How to kick start your Social Enterprise- and what you need to know.

What is a Social Enterprise?

There are over 100,000 social enterprises throughout the country. Contributing £60 billion to the economy and employ two million people.

Firstly, Social Enterprise, Charity, Community Interest Company (CIC) all appear to have a similar goal. That is to help with the well-being of the community.

Secondly, they exist to help solve social needs or problems. Starting a social enterprise can be exciting, challenging and scary. However with the right support you will be able achieve your goal.

Social entrepreneurs can make a good profit themselves and benefit others by reinvesting profits back into the business. There is no legal definition for a social enterprise. Likewise they can be of any size; national to international or small community-based enterprises.

Sounds just like charity work, right? Well, charities often operate as social enterprises. But they cannot make a profit as all income must be reinvested in making a difference to the cause. There are no owners or shareholders who benefit from it. However there’s a board of Trustees, who are responsible for making sure management are running it properly.

Types of Social Enterprises

Community Interest Company (CIC):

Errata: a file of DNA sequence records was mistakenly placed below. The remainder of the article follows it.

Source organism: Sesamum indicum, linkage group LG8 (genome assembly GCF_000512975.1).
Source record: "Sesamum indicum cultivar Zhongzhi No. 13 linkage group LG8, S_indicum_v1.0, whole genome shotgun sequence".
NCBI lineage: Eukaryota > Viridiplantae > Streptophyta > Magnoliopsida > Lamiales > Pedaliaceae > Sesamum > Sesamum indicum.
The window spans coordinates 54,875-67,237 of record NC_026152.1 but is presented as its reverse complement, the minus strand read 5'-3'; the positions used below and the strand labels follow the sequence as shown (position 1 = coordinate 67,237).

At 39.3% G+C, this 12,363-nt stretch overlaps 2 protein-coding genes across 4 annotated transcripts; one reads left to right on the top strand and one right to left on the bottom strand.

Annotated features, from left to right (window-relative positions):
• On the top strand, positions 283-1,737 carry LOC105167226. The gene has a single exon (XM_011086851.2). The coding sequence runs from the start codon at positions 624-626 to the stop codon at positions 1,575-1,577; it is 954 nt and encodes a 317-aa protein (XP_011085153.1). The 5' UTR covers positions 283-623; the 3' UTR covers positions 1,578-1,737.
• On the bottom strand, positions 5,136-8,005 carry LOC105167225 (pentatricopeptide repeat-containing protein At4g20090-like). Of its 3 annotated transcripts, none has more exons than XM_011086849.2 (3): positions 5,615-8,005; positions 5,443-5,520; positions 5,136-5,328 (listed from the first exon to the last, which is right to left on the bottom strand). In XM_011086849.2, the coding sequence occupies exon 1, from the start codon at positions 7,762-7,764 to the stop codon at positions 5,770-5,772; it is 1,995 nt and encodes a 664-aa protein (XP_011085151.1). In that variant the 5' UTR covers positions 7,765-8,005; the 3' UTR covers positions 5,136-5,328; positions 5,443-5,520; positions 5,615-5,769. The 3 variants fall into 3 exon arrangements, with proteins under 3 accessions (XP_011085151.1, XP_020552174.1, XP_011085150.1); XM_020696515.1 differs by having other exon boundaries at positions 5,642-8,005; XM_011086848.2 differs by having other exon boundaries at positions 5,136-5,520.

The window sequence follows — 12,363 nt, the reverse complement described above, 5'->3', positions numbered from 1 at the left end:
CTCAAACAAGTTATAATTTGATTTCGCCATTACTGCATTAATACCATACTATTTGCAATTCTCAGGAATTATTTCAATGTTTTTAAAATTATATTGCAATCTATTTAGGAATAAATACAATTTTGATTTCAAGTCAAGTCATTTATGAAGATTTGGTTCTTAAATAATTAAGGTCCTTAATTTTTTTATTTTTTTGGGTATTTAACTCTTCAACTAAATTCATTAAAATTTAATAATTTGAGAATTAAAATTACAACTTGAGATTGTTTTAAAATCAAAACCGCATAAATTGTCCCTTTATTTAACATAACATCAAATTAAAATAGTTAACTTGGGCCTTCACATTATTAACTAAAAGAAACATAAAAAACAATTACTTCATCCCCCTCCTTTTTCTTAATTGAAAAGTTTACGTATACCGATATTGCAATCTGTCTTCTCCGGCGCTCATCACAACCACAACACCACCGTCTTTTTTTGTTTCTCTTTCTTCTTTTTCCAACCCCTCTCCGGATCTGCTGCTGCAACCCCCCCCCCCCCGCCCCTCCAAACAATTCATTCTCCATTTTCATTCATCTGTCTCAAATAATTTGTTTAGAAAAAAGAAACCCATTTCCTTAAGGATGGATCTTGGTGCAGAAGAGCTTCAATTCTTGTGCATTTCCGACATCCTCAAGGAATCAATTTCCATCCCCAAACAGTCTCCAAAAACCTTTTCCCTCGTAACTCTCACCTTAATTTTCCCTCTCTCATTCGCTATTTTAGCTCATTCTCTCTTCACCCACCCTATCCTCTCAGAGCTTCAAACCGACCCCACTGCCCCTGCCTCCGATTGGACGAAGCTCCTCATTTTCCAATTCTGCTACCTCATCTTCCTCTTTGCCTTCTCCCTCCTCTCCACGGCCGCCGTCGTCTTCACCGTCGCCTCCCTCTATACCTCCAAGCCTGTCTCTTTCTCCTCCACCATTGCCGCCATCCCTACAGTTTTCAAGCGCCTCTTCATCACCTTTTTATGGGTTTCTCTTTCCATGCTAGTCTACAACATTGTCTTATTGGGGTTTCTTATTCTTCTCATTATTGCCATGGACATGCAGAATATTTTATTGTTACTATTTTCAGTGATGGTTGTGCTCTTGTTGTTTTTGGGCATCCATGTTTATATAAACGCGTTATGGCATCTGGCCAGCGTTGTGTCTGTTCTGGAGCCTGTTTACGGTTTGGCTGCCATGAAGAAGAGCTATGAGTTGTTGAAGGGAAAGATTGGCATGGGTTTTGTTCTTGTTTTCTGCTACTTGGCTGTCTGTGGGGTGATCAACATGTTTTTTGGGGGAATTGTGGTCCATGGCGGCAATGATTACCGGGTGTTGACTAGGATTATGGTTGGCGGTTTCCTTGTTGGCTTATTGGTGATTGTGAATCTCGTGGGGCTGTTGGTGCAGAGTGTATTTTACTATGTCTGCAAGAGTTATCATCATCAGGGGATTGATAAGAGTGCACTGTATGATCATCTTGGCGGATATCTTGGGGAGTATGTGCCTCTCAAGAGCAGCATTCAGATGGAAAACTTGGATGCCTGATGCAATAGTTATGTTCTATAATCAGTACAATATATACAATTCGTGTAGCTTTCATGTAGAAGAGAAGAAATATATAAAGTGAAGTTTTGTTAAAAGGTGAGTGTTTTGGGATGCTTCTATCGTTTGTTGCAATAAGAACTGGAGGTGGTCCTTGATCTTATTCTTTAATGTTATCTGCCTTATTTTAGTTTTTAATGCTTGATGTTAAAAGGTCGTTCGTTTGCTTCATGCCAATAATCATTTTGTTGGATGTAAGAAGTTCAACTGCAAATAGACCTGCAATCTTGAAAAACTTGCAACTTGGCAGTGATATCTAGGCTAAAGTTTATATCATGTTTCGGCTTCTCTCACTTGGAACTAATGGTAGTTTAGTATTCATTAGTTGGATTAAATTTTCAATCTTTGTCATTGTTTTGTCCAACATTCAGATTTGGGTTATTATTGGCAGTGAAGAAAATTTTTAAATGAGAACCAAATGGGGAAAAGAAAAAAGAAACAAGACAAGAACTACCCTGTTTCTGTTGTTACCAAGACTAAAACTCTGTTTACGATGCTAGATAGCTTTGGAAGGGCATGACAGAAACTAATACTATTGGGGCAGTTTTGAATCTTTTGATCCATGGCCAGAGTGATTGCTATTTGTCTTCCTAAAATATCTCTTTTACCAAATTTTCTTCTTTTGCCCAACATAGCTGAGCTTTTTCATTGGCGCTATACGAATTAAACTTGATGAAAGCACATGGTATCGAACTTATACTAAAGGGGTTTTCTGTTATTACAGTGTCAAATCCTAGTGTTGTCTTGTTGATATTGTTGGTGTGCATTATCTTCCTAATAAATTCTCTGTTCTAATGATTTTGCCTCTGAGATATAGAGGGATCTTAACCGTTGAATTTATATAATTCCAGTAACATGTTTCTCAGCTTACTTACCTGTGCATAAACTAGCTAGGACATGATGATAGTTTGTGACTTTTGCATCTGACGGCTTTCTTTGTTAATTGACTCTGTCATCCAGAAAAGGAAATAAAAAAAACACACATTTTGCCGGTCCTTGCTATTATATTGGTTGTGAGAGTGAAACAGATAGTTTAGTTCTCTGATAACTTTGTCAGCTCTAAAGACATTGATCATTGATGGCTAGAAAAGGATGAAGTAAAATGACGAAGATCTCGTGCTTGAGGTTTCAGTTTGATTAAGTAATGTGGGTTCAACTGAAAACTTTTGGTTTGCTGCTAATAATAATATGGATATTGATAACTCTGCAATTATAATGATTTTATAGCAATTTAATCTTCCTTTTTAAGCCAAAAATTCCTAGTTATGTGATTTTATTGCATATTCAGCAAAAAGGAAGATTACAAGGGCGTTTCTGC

Above all a CIC is owned by the local community. They are ran to benefit local people/communities unlike private shareholders. Most importantly it involves trading a product or service, such as community centres, social clubs, nurseries etc.

CIC structure can be:
• a private company limited by shares. Where you have shareholders and directors. Directors can receive up to 35% of the surpluses as dividends.
• a private company limited by guarantee. This does not have shares or shareholders and cannot pay dividends, only directors.

Co-operatives:
This is where members share the profits/loss or benefits. The approach is owned, controlled and run by its members who subsequently benefit from it. Every Co-operative is either a Company Limited by Guarantee, a Co-operative Society or a Community Benefit Society.

Other types:

Credit Unions. Financial institutions that provide savings and loans for their members
Housing Association. Offering help and support to vulnerable people with housing needs
Social Firms: Provide guidance and opportunity for individuals who are less able or with mental health issues.

Summary

In conclusion, when social enterprises make profit, societies and local communities also benefit. As a result this creates employment opportunities and more innovation. Such as, introducing new services to support vulnerable people etc.

To sum up a social enterprise reinvests profit to help create more projects & employment. Likewise protecting the environment and providing services to people otherwise not have access to.

Want to kick start your Social enterprise? Then get in touch today and see how we can help you

Pro Active Resolutions
The Numbers Crew – Here to help you!